Managing Your Woodlot

February 15, 2021

Video Transcript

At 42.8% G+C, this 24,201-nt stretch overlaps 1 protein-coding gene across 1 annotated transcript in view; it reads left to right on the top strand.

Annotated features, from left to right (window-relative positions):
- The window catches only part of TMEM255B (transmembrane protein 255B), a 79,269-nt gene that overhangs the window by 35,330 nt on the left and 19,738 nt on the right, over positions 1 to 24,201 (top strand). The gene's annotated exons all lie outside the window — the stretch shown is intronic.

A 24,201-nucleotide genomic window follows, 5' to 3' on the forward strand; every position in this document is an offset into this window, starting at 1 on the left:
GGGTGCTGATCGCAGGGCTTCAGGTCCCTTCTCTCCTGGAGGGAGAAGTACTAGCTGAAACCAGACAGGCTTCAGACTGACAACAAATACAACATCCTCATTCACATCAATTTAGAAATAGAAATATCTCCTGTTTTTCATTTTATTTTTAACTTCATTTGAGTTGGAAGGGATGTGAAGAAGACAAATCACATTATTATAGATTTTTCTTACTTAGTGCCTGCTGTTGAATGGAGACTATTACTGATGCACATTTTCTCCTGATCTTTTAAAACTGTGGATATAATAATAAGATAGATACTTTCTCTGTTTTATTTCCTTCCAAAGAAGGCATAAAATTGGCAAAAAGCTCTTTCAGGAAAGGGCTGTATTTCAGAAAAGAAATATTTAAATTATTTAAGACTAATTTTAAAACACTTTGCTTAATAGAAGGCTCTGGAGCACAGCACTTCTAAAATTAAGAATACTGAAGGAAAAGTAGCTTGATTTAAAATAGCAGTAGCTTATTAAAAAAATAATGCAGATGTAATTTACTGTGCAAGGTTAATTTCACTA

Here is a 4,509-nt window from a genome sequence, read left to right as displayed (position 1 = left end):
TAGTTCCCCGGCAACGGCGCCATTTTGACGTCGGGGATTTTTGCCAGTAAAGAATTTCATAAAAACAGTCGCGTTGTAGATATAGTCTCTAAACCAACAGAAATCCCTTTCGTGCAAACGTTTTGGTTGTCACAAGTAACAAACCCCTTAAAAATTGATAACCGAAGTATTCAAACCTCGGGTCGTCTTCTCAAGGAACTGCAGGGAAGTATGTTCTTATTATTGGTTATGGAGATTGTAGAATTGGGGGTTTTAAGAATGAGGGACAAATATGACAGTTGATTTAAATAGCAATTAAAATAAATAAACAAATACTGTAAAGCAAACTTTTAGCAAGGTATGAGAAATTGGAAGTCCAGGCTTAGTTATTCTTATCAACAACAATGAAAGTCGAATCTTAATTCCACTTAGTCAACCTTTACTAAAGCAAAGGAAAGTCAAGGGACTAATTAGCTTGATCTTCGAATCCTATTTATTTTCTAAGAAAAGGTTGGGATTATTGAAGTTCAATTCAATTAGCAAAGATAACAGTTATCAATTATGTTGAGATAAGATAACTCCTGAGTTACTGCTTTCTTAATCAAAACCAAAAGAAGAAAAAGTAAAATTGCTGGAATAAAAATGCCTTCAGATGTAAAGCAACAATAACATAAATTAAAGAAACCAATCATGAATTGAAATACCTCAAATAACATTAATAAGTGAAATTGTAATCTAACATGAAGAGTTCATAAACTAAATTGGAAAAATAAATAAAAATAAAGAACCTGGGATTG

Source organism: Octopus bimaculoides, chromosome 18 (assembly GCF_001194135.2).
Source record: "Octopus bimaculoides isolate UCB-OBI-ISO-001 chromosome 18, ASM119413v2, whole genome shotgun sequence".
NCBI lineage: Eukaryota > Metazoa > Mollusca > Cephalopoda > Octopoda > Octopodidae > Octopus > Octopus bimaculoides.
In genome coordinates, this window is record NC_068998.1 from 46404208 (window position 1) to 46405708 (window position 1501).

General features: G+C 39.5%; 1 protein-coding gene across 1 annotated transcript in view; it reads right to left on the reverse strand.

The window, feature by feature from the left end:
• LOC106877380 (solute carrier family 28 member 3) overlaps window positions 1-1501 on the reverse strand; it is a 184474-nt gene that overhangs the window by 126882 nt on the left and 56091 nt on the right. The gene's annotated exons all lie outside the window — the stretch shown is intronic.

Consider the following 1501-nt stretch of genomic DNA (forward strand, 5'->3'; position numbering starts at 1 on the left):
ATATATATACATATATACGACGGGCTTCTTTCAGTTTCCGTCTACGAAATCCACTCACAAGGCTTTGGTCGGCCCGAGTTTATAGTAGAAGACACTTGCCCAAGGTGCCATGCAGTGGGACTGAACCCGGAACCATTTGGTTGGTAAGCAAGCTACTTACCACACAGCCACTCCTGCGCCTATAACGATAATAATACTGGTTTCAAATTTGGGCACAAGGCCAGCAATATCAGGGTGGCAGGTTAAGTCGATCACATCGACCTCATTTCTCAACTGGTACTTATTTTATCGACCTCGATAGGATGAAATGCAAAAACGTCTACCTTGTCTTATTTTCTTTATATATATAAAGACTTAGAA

- It's straight up 12 o'clock. You are in the Michigan Agriculture Conference, Forestry Session with Julie Crick. Julie Crick is an MSU Extension educator, specializes in forestry and woodlots and other natural resources things. She is housed in Roscommon County. Before we begin, a farm and food safety minute. - [Narrator] Produce safety folks often talk about not being able to sanitize dirty food contact surfaces. The same is actually true for hands. Hand sanitizer isn't a replacement for hand washing for the same reason. When I use this chocolate hazelnut spread on my hands and try to clean them with sanitizer, all I manage to do is spread the chocolate around. This happens with feces on a microscopic level. When we only use sanitizer, we only spread germs around. Effective washing using soap and water for at least 20 seconds does a much better job. To help gauge the length of wash time, some folks sing the happy birthday song twice or the alphabet song twice through to make sure they've done enough washing. As silly as it seems, effective hand washing is the single biggest way to prevent the spread of food borne illness in produce. Doing it right is the single biggest way to keep poop off food. - Julie, you're on. - All right. Thank you, Beth. I'm excited to be here with you all today. I hope I answer all of your questions or at least give you food for thought for further questions. And so as I'm going through the presentation, feel free to ask, stop me and ask questions. Type them in the chat and then there will be time for questions at the end. So I wanted to talk a little bit today about managing your woodlot and just give you some things to consider when you're making plans to manage your woodlot and I'd like to start off by saying that even doing nothing, letting your forest grow, is a management decision because things will change over time. And so not advocating for cutting down all the trees, but just helping you reach your goals that you have for your forest and property. MSU Extension program is open to everyone and we're glad you joined us today. And so our agenda for today is to talk about basic forest management techniques. I'll just give a brief overview of how we make, foresters make decisions about managing a woodlot or a forest. The terms are interchangeable. You'll see both terms in the presentation today. Generally, a woodlot is a smaller forested area and then a forest is kind of a vast expanse of trees across a landscape. We'll also talk about the importance of hiring a consulting forester. How do you find a consulting forester? And then points to consider in a contract to harvest trees. And then we'll talk a little bit about forestry careers at the end. And because this presentation is open to youth, I'm not sure how many children are here and how I should tailor my presentation, so I created a poll and I wondered if you could all just kind of let me know your background. Are you an adult forest landowner? Are you a youth interested in forestry or just an adult interested in forestry? And that will help me give the best presentation for everyone. Okay. Looking pretty good. It looks like most of you are adults here, but we do have a couple of children. So there you go. So I hope everybody finds this interesting and engaging. All right, I'll stop sharing those. And if it still appears on your screen, you'll have to click out of it. Let's see. So one of the basic principles that goes into forest management is forest succession. You've all seen where there's been an open patch of ground, maybe a field that used to be farmed that is no longer farmed, will always grow back to the native vegetation that was there to begin with. It starts out with some grasses and forbs, maybe some shrubs and seedlings, and then moves into pole timber and then mature timber. And so that's really what the basis of forest management is, is we're trying to restart that cycle in order to regrow or regenerate trees on the landscape. I also wanted to point it out that during all of these stages of succession, wildlife use the forest. It creates habitat. Really, wildlife is best served by a landscape that has forests of all different sizes and ages, basically. And so when we see forest management on the landscape, it doesn't mean that there's not gonna be wildlife there anymore. They haven't been scared off. We've actually seen deer feeding next to equipment that's used by timber operators and wildlife really depend on that mosaic of habitat across the landscape. So forest management actually enhances wildlife in most cases. And forest succession follows a disturbance. So as I mentioned, fallow field and agriculture, if we had a drought, maybe an insect epidemic that kills a patch of trees in the middle of a forest, creates kind of an opening that will allow that succession to restart. Wildfire does that, as do wind events or tornadoes. In fact, this picture here is a picture of four years after a straight line wind event blew through Sleeping Bear Dunes. And so you can see that it's growing back. It's in that shrub and sapling stage and the forest is returning back to where, you know, back to its normal state. Forest management or logging is also a disturbance, but it's a planned disturbance because science has told us how we can predict the outcomes of what's going to grow there, to some degree. And so whenever we do forest management or cut down trees, we're really doing that to regrow the next cohort of trees. One of the big factors in that succession or what grows back is a tree's tolerance to shade. So some trees can grow just fine from a sapling or a seedling all the way up to a mature tree under the shade of a forest canopy. Other trees can't do that very well. They require that full sun for their entire life cycle in order to reach maturity. And so you can see here, you can see here that some of our hardwoods like sugar maple and beech and basswood, and then our conifers like cedar and balsam fir can grow just fine underneath the shade of a forest canopy. Oaks need a little bit more sun. They can tolerate some shade, as well, as does white pine. And then those trees that require full sun are Jack pine, red pine, aspen, which is commonly referred to as popple throughout the state, and then paper birch. They really require conditions to be opened up in order to thrive. And so one of our first forest management techniques that we'll talk about is clearcutting. Clearcutting is usually a shock when we see it on the landscape. Doesn't usually look great the first year after it happens. But the reason why we clearcut trees in the forestry world is because it creates those full sun conditions for regeneration of the next cohort of trees. For example, if we want aspen to regrow, we'll do a clearcut and aspen will actually grow back from nodules on its roots. So it'll grow back 2,000 stems an acre and then thin itself out gradually over time. Where I live near Grayling, we have very sandy soils and those soils can reach 120 degrees in temperature. Therefore, if we want to regenerate the oak that's in my area, we have to clearcut and then we allow those stumps to sprout back up. It would be near impossible to replant oak in the sandy soils near Grayling and expect it to survive those high temperatures and those droughty conditions. We also do clearcutting for planting success. Again, in my area, we frequently replant in Jack pine and red pine, but those species need that full sun condition and so clearcutting allows us to regenerate those species. In hardwood forests, we can frequently do a gap or a group cut, usually about a quarter to three to four acres large, big, and it just opens up the forest canopy, like you can see on the picture on the left-hand side, allows more sunlight to come in, increases the growth rate of the trees that are left behind, and stimulates the growth of some of the trees that were sort of suppressed down in the understory underneath the shade. Another management technique is single tree selection and so that would be where we would go in and take one or two trees out of a forest. We would select those based on the timber quality and also on what kind of gap is going to be left behind to allow the trees that were around that to regrow or stimulate growth. And so we would do that in high quality hardwood stands. So if we're looking at, you know, oak, hickory, those types of things, you can take out single trees and actually help single trees every 10 to 20 years and then that would keep that timber cycle kind of going throughout time. This is also used for timber stand improvement, which just means that if you have a forest that has kind of reached a plateau which the trees aren't really putting on much more girth, you can do single tree selection and it'll help increase that growth rate of those trees that are left behind. Another technique focuses on the tree you're going to keep rather than the trees you're going to take and that's called crop tree release. And this could be done in an area where you're a sugar bush, where you might be tapping the sugar maple trees and you'd like those sugar maple trees to have the largest crown available so that it produces a lot of sap and has a lot of sugars in the sap or in an area that you're managing for wildlife, maybe an oak tree that you'd like to release so that it'll produce more acorns in the future. And basically what it requires is you choose a single tree as your crop tree. That's the one you're going to keep. And then you can release the crown or the branches, the leaves at the top, release it on one, two, three, or four sides, allowing that tree to grow faster because of the reduced competition. And you can see how trees compete for just about everything that's around them. So by reducing that competition around your crop tree, that tree will grow larger in a shorter amount of time. This is kind of a summary of our forest management techniques. You can see how clearcutting, again, lets that full sunlight reach the ground in order to regenerate those sun-loving species. A patch cut or a group selection are kind of the same thing, you know, just cutting out patches of the forest and then allowing them to regrow, creating that increased wildlife habitat because you have different forest structure, not just the uniform forest structure that was there previously. Seed trees, sometimes when we do a clearcut we might leave behind a few trees in the middle of the clearcut in order for them to produce seed and then to have that natural regeneration. Shelterwood is one step up from seed tree because we leave a little bit more trees to shelter the remaining trees from wind, different conditions, maybe some shade to cool down the soil for those regenerating trees. And then again, the single tree selection that we would do in a high quality hardwood stand. So what's the best technique for your woodlot or forest? Certainly depends on your goals, but how would you know? There's a lot of information out there. And so in this presentation, I wanted to focus more about how to get in touch with the forester rather than teaching you everything that a forester knows. We have 30 minutes, and so I wanted to kind of give you some tips on how you can best work with a forester and some things to consider. Maybe you haven't really heard about what a forester does and we're gonna learn what today. And so this whole presentation is based on, we call it needs analysis. I receive questions week for people who maybe somebody knocked on their door offering them money to buy their trees. But how do they know it's a fair price? How much is my woods worth? People often call and ask that. Can somebody come out to tell me more about my woods? What's going on there? Or are my trees ready to harvest? I get those calls all throughout the year and so my answer every time is the same. Contact a forester. Have a forester work with you on your property and help answer some of those questions. And so this next portion of the presentation is based on this bulletin that is available to you, free to download. There's a link to all of these resources at the end of the presentation. We'll be sure and share those with you. The bulletin is called "Hiring a Consulting Forester" and really describes why you would want to hire a consulting forester and what benefits you'll receive. We'll go through some highlights here in just a minute in the next few slides. So why work with a consulting forester? Foresters have professional knowledge about forests, about forest ecology and how they're going to change over time, regardless of what we do. And that's probably management decision to do nothing actually does help the forest change. It's going to change. Forester has professional knowledge about forest management, about road building, enhancing habitat your forest provides, the timber markets. If you want to sell your black walnut trees, but all of the mills nearby within a 100-mile radius are saturated with black walnut, you probably don't want to sell those today. You might want to wait two years. And a forester is gonna have a handle on what trees are marketable at this time. They'll tell you if you need to wait. They'll tell you if you can go now, if you can take the trees out now and still get a good profit. And so forester really hones in on what markets are viable at this time. Forester will also help you with harvesting contracts and then managing that contract to be sure that over time, you know, that the harvest goes to plan, that trees aren't damaged, and the forest looks like you want it to when the harvest is complete, if you choose to do a harvest. It only takes a moment to damage a tree or to damage a forest and the ecology of a forest and a forester will make sure that your forest is sustainable to grow in the long term and doesn't get set back by a harvest, rather, it's pushed forward because you're one step closer to regenerating the trees that you'd like. Consulting foresters do cost money. As with any service that we rely on, you do have to pay for a consulting forester, but here's what your money buys. You get advice on what's appropriate. That person that knocked on your door offering money for your trees today may not really have your best interests at hand and a consulting forester is working for you. They provide that service directly to you. There's a reduced risk of adverse effects of a harvest, again, making sure that your forest is sustainable and the way you want it to be in the long term. Generally, there's higher revenues from a harvest that's managed by a consulting forester. So, in a sense, that consulting forester pays for him or herself through that harvest. And they're marketing trees to the logger with the best equipment or the most appropriate equipment for the job and that's why I included this Feller Buncher on the right-hand side. Out for a single tree selection harvest, you probably wouldn't want this giant machine running through your forest. This is more for a clearcut or a seed tree cut. This machine here is made to take down a lot of trees in a short amount of time. And then again, avoiding that damage to the trees onsite is what a forester is gonna do for you. So when you're thinking about hiring a forester, the first thing, always keep in mind, forester works for you. And so the first thing the forester should ask you is what are your goals for the property? And I'm gonna bet that that person that knocks on your door offering you money is not gonna ask you what your goals are. They're just gonna say, hey, here's $10,000. Sign the contract. And that's not usually the best interest, ever is the best interest. Those are the stories I hate to hear about is when people kind of went through that process because it never turns out well, usually doesn't turn out well. So a forester should always ask you what your goals are for the property and then they'll give you advice based on where you want to see this property in 10, 20, 50 years. As with any service provider, always meet with several people before you choose one person. You don't have to meet with the first person that calls you back. Find out, as you're talking with this person, do they speak your language? Are they using terms that are over your head or are they taking time to explain the terms that they're using and the concepts that they're using? Make sure they have a degree from an accredited university. Check references. Accredited university is Michigan State, Michigan Tech. They're both accredited. Purdue, Wisconsin, all around. So go ahead and ask where they got their degree. Check their references. It's okay to do that. They should be happy to provide you with some references. And then something else to think about is are they an independent business person? Do they work for themselves or as a consulting forester for their boss or are they really a forester that's working for a mill? Little bit of a difference. Not saying that all foresters that work for mills aren't great guys. I know of several that work here in Grayling at the warehouse or plant. I recommend them every day. But it's just something to consider, you know, are they really thinking about your goals first or is it who they're working for first? And then are they active in professional associations? And that just speaks to their dedication to sustainable forestry in the longterm. Remember, this is a lifelong relationship that's gonna benefit you and the forest and so be sure you choose somebody that you really enjoy being around. How do you find a consulting forester? That's a tough one. We were talking before and they really aren't usually listed in the Yellow Pages, but there are several places where you can find them. And like I said, links to all of these different providers are at the end of this presentation. There is actually a nationwide Association of Consulting Foresters. It's by invitation only, so it's a pretty elite group of foresters and they do take a pledge to maintain certain ethics as they're working. The DNR maintains a Find a Forester website. Michigan Department of Agriculture has foresters by county and I'll go into that in the next, I actually go into the Forestry Assistance Program in the next slide, but there are several ways that you can find a forester. If you're lucky enough to own forested property in one of the counties colored in a color across the state of Michigan, you would have access to the Forestry Assistance Program and this is a program that's managed by the Michigan Department of Agriculture and Rural Development, MDARD, and they're actually grant funded. And so they work through the conservation districts and it's their job to come out, to meet with you, to learn more about your goals, provide guidance, options, and advice. And then they actually run a referral service so that you can be without your name or your property location being advertised, they can put your property sort of what types of trees are in your forest, what you're looking for on a referral board and then local service providers can say, yes, I'd like to talk to that person. You end up with a list of actual service providers that you can then call and then people who actually know about the job that they're kind of bidding on. And again, they're employed through local conservation districts. So if you are in one of these counties that's shaded, go ahead and call your conservation district and find out what sort of forestry services are available to you. The next part of the presentation, I'll talk a little bit more about timber contracts. And again, this is based off of this bulletin, "Understanding the Sample Timber Sale Contract." I included this with some hesitation. I don't recommend that this, reading this bulletin will allow you to go out and manage your own timber sale. Rather, it would inform you as you're working with a forester on what should or maybe shouldn't be included and a forester would help you finalize that contract. This is about an eight-page bulletin. And like I said, I don't think it's the be all end all, but definitely a resource that can help you understand a little bit more about what's going into a timber contract. And so a brief overview here, what's in a harvesting contract? You know it lays out the who, what, where, when, and how of a forest management event. It spells out the remedies in the event of a dispute. It also specifies how trees are marked. In some cases, you know, there's just little nuances in the language. Are you going to take out all trees that are over 16 inches in diameter? Is that 16 inches in diameter at the base of the tree? Or is that a diameter at breast height, where most foresters work? If you're taking 16 inches at the base of the tree, a lot of trees flare out at the bottom. That means you're gonna be losing a lot more trees than you could imagine if you measure 16 inches of the base. And so really, those little specifics that can kind of just run by you if you didn't really know can catch you by surprise if you sign a contract and you aren't really understanding exactly what's there or that there's even an option, you know, 16 inches, what else could it mean? You know? And so there, it really is important to work with a forester. The contract will help you avoid conflicts and misunderstandings and then outline what is reasonable. I'm not sure what's reasonable and I wouldn't know which language in a contract is reasonable. I would want a forester to work with me on that just to be sure that I understand what is reasonable and what's being laid out. A few more things to consider if you are thinking about having a management event on your property is that you've gotta be sure that your property boundaries are set. Foresters are not surveyors. In fact, they are not allowed by law to act as a surveyor. And so they're going to rely on what's on the landscape, your land description, those types of things, but in the event of a dispute, you really want to be sure that you've had a professional survey done so that there isn't any kind of a dispute once the harvest is ongoing. You can talk to your neighbors, too. That's always a good idea. Decide with them where the property boundary is. Still a little risky if it's not in writing and not laid out by a professional surveyor, depending on who your neighbors are, but you know, really, you'd want to have a professional out there laying out exactly where the boundaries are. And then let your neighbors know what you're doing. Just in general, that's a good practice. You know, if they all of a sudden see machinery in your backyard or in the back woodlot and they don't know, they may not enjoy that. They may take it better if they're pre-warned and have been talked to about why you made the decisions you made and what's going to happen in the future. What are your plans for that forest? Finally, you know, you can visit a logging site. Take a look at what's going on. Ask your forester to arrange for you to go out on someplace that's actively being harvested, and that way you can kind of get a sense of how it goes. Learn through experience. It may be a little more difficult to do, but not impossible and I would highly recommend it just so you have a sense of what will be going on on your property. Finally, I wanted to wrap up with a little bit more about Michigan's forest industry. Michigan's forest industry is the third-largest industry in Michigan. It contributes $20 billion annually to our economy and supports over 100,000 jobs. And so a little selfless plug for myself. I do a 4-H forestry camp in the summertime where I host youth and then introduce them to the basic forest management techniques we've discussed here, as well as the number of careers that are available to in the forest industry. It's not just foresters or loggers. It's the people who drive the truck, the people who maintain the truck. Frequently, out on logging sites, there's a whole mechanics truck sitting there so that they can fix things on site without having to move the equipment again. We have saw mill operators and if you think about it, somebody's gotta sharpen all the saws in that sawmill and that's a full-time job, sometimes for two or three people. Log graters, so looking at the log and determining how it can be used or manipulated into timber products. Engineers help set up the whole operation of how a log moves through a mill. Nursery managers, ecologists, timber cruisers. And there's more. You could be a historian. This is Hillary Pine at Hartwick Pines, giving a tour. An equipment operator, wildland firefighter, or a researcher or an ecologist. There's a lot of different careers available in forestry and if you're thinking about your career or have children or grandchildren who are thinking about a career, I highly recommend the forestry careers. And so here are the resources. I just wanted to show you those. Couple of pages of those, including links to, believe it or not, videos. Two of my colleagues, Georgia Peterson and Bill Cook, have been busy for the past couple of years explaining the forest industry in Michigan in five-minute bits. And so I highly recommend visiting this and sort of watching these just five-minute videos tell you how paper's made, tree identification, all kinds of different things. And so there's a link to those videos here, as well. And finally, opening up for questions. Does anybody have any questions or comments? I haven't read the chat yet, so. - [Participant] Julie, is there a landing page that people viewing this presentation can go to to click on those links that you showed us? - There is not. Those links change with time and so I don't have a landing page. Is there a way that I can email those out to folks, or? - [Beth] I think that we could send it to Betsy Braid, the coordinator, and she can make sure that links go out to people who attended, are registered and attended the session. I also included several links. The three I felt that were the most important, top of the list links are in the chat. The two bulletins and the links for finding a forester in Michigan DNR, so that's the easiest way, Julie, is to just kind of put those links right in the chat for folks. They can copy and paste those from that. Folks can ask questions or make comments either in the chat or you're welcome to open your microphone and ask it live. - Hello? - Yes, we can hear you. - Yes. I grew up on a farm in upstate New York and we had the same forester and still have the same forester that did it when I was a child. Now, I'm almost 50 now. He's getting up there in age and he trained his son and his son graduated from Cornell and he's now picking up where his father left off. It is a generational business and we have always done selective harvests on our property. It's 200 acres and it's made a huge difference in the revenue generated. We are now considered prime harvest and we get the top dollar for everything in our forest and I highly recommend the selective harvest and building a relationship with you, your family, and your forester so you have succession planning in your forest. - Absolutely. Thank you for that plug. Yeah. - [Beth] So Gretchen mentions in the chat, well, she said it was eyeopening information, but then she also mentioned shelter for horses, but we could be doing so much more and I just want to stretch that out. Julie, can you make a comment about folks that are using their woodlots and forest for livestock and how they can help keep the trees healthy and yet still use that as additional shelter for their livestock? - Mm-hmm, absolutely. And it's something that I'm actually involved in introducing here to Michigan residents and that we've worked with Cornell on and to learn more about, it's called silvopasture. And so silvo is treated and pasture is obviously pasture for livestock. And the way we recommend that is a lot of foresters, when they hear that you're gonna put livestock in the woods are just, euh, ah, because livestock left in a woodlot or around trees will compact the ground and will kill the tree. It will create a bad situation. And so with silvopasture, it's more, it's high intensity, tensely managed grazing. So you wouldn't leave the horses or the goats or the cows in one area in the forest. You would move them around. You'd have several paddocks. You'd move them around, only keep them in one area for two to three days at a time. And that way, they're not compacting. You're allowing the grass and the vegetation to regrow. It's a very sustainable system. The animals are staying cooler in the summer, warmer in the winter, and therefore, they're putting on more body weight. They're more healthy because of that temperance that the forest canopy provides. And so definitely a great system, but not the same as allowing livestock to just roam the woods on their own. A lot of management involved. I hope that answered your question. We are trying to promote that and so hopefully we'll see more of that. And I'm in the chat now, Beth. So it looks like our programs through the FSA, Farm Service Agency, that would reimburse part of the expenses. Yeah, there are. Not sure through FSA. The conservation district, foresters who work on those conservation districts, the Forestry Assistance Program are free. They come to you at no cost and so they're available to provide advice, but not provide services like writing a forest management plan or helping with a harvest. They're not for profit, basically. They're just there for advice. There are programs that help reimburse for the cost of creating a forest management plan. There's the Forest Stewardship Program with the DNR as well as NRCS will help you pay for that initial step. Forest management plan is usually about a 20-to-25-year roadmap of what you're going to harvest on your forest or on your land in the future. And so there are programs for that but generally if you've hired a forester and you're working through a harvest or something along those lines, the forester is going to get paid as part of the harvest. Most consulting foresters work that way or they work on an hourly basis or per job. Are there any programs where landowners get paid to maintain a forest? There are some tax incentive programs through the state of Michigan that allow you to have a lower tax rate on a property that is forested, is managed, and will remain forested. The Qualified Forest Program is that program. QFP, Qualified Forest Program. Did you record this? I have students coming into class and would like to show the presentation to them. If so, where would I find it? I think that's Beth. I'm not sure you'll find it today, but-- - [Beth] Yeah, it's being recorded and it will be made available. It probably will take a week or so to get them all processed and edited and up for viewing, but I can make sure. Mark, if you would like to send me your email address, I will put my email address in there. - Excellent. - [Beth] And then if you would like to send me a reminder email address, I will specifically send the link directly to you when it's available. - Looks like Muriel and both Christopher have about five acres or smaller. A couple of the management techniques that would be best suited for those smaller acreages are that crop tree management, being sure that you're managing for the trees that you'd like to keep in there. Invasive species removal is another. And then in a five-acre woodlot, I would almost consider planting some trees, too, just to increase the diversity and would also increase the habitat that's available for that five acres. Just depends on what it looks like and what your goals are, again, for that five acre property. And Muriel, I will point out that silvopasture is not limited to cows. I've seen ducks in silvopastural systems. And so just a thought. Muriel is one of our colleagues. Certainly, you can show this presentation to any group that you'd like. And then forest diseases such as elm and ash disease, what to do, how to manage. Elm, Dutch Elm disease is still on the landscape. Frequently when Elm trees grow, they'll get Dutch Elm disease at about the 20- or 30-year mark, if not before. Ash, Emerald Ash borer is still here and so probably will be. I would recommend diversifying forests that have tree species. Certainly, if you have a live elm or a live ash, I wouldn't cut it down, but I would make sure that there are other species of trees growing up in the woodlot around it so that if, likely when those trees do succumb to the diseases or invasive pests, that you'll have trees that remain in the area and it won't be such a disturbance or a shift in the forest type or a vacuum that nature will fill on its own when you lose those species. Conservation reserve program to get paid. Is there a federal tax incentive for forest management? I don't think that there's a federal tax one, but the state tax incentive program is that qualified forest program. I've never heard of federal. Want to point out something I didn't cover is that there are, when you manage, when you have a harvest that you make money on, there are certain ways to file your taxes in order to be sure that it's filed correctly. And there are forest tax consultants that are available to help you with that paperwork and or your forester may be able to help with that paperwork depending on their expertise, so definitely ask about that. The name of the forest for the animals is silvopasture. Yep, that's exactly what it is. S-I-L-V-O-P-A-S-T-U-R-E. Microsoft will tell you it's not spelled correctly, but that is indeed the term that we use. How could a forester help develop a plan to speed a pasture forest to a forest? To speed pasture. Oh, so-- - I could clarify. - Thank you. - Yeah, just right now, you know, our farm's been retired for many years, but we have a lot of open fields and as generational planning, I actually would rather we don't have any need for the fields, but to plant trees in the fields and reforest the property. It was forested pre-1800 but has been clearcut since 1830s. - Sure. That is someone that I would, I would actually refer you to both your conservation district, regardless of what county you're in, because they usually sell trees. They have tree sales. And then with your NRCS representative. Natural Resources Conservation Service is NRCS. I'm not sure they have cost share for converting a land use, so taking it, you know, putting it back into forest, but they can certainly help you with the web soil survey so that you choose the right tree species for the soil that's actually existing on that property. And so they help you develop a plan for that. - [Beth] That's what I would recommend, too. Make sure that you select a variety and number of species to create diversity because diversity is stability. And then yes, make sure that you match the species with the soil type and where you are in the tension line in Michigan. Michigan has two types of tree sets. In the North, there's Northern trees and in the Southern part of Michigan there's like mixed wood, hardwood forests. So depending upon where you reside on that, what they call the tension line in the state of Michigan, is gonna dictate the type of ecological system you're gonna establish. - I hope that answered Kim's question about what types of trees do you put in for diversity. Find out what's on your property. find out what your property can support. The web soil survey, NRCS can help you find that web soil survey for your property and it will generate a list of trees that are best suited for the soil types on your property. Beeches affected by beech bark disease, which is a scale insect and then it allows fungus to come in and a lot of the beech trees are being affected by that. They are dying because of that beech scale. But the good news is is that we're seeing, in some areas where beech trees are infected, entirely infected, there are some resistant trees growing. And so limbs from those trees are actually sticks. Twigs from those trees are being harvested and grafted onto beech root stock so that hopefully we'll have a resistant beech tree in the future. So, yes, but they are. If you have beech in your forest and they're affected by beech bark disease, probably gonna recommend a harvest, your forester probably would, just to get them out now. Is there any info on protecting young trees from deer? They would be eaten very quickly. Norman, you may have to consider some fencing or some tree tree cages or something along those lines in order to protect them from deer, especially if you're doing it in an open field. What type of trees do you put in for diversity for elm and ash that have diseases? You'd want to work with your conservation district on what trees they sell because you'll probably be putting in some small trees. You'll probably want to protect them from deer. And then generally, elm and ash grow in wet site conditions, so you'd be looking for trees that are adaptable to wet sites, sugar maple, basswood, red maple, willow. Those types of trees would probably be the best ones to reforest in an area that had ash and elm. Any of the tree diseases that would be harmful to your livestock? There are not tree diseases, but some trees are harmful to livestock. I believe cherry is not good for livestock and so you want to be sure that you have a list of those and make sure that you work to identify all the trees in your forest so that you don't have anything that your livestock will eat. I'm not sure about work on Dutch Elm disease. I believe that might be at the forest service level. My email's right here. If you'd like to email me, I can look into a forest service connection that may be interested in learning more about elm trees that are older that haven't had Dutch Elm disease. I think that's all the chat. Any other questions? Well, thank you all for attending and for great questions and yeah, just being interested in managing a woodlot. I really appreciate the fact that people are taking an interest and not just kind of going out there and doing things. - [Beth] Thank you for attending again and have an amazing day. (upbeat music)